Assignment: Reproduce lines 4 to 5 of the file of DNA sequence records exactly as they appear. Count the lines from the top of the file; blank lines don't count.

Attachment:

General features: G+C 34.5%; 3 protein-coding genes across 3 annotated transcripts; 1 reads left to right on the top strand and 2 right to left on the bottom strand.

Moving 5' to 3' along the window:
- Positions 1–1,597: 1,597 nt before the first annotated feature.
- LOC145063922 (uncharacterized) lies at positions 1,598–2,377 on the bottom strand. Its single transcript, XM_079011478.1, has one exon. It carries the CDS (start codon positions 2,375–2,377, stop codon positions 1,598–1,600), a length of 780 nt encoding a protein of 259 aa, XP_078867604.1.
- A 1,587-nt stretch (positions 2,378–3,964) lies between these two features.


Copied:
- LOC145063922 (uncharacterized) lies at positions 1,598–2,377 on the bottom strand. Its single transcript, XM_079011478.1, has one exon. It carries the CDS (start codon positions 2,375–2,377, stop codon positions 1,598–1,600), a length of 780 nt encoding a protein of 259 aa, XP_078867604.1.
- A 1,587-nt stretch (positions 2,378–3,964) lies between these two features.